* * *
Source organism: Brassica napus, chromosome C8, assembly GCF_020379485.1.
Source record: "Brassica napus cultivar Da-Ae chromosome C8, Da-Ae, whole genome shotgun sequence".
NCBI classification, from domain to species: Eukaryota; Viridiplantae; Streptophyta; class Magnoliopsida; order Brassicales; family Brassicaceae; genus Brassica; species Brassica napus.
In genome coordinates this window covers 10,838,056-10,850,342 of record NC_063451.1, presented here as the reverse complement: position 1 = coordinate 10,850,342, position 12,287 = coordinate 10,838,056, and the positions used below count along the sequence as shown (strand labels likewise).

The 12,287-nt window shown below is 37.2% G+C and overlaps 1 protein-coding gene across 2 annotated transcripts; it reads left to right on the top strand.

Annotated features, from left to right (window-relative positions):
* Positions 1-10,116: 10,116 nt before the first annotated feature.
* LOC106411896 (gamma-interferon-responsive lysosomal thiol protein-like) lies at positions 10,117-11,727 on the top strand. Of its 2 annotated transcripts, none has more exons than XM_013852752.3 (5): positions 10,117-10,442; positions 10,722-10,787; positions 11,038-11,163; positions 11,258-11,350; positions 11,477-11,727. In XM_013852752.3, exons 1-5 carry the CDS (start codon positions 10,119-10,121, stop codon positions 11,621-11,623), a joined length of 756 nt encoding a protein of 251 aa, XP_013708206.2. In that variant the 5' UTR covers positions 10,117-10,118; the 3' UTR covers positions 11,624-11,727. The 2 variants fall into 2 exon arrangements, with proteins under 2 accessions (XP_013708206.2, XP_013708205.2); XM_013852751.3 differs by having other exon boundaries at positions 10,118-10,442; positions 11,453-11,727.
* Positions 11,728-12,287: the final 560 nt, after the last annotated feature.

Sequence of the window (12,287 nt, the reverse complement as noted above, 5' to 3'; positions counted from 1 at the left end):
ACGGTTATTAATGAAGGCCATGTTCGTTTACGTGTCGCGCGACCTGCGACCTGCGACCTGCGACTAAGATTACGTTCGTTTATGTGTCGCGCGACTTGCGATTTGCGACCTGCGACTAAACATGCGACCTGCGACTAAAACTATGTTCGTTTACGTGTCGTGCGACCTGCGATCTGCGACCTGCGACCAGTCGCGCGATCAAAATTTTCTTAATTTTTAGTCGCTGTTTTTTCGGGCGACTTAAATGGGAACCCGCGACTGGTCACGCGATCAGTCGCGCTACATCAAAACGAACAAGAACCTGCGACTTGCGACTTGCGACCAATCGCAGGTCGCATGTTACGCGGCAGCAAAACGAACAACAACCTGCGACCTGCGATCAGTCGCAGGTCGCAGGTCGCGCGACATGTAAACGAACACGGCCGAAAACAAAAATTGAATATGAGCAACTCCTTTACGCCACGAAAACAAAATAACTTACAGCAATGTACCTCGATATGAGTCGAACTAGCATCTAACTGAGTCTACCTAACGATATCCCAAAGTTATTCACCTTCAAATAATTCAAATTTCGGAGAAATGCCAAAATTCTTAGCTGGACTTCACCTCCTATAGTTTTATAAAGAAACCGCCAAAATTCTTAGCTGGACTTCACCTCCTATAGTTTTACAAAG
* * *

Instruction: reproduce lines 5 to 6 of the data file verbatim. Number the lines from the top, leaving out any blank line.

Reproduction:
The 12,287-nt window shown below is 37.2% G+C and overlaps 1 protein-coding gene across 2 annotated transcripts; it reads left to right on the top strand.

Annotated features, from left to right (window-relative positions):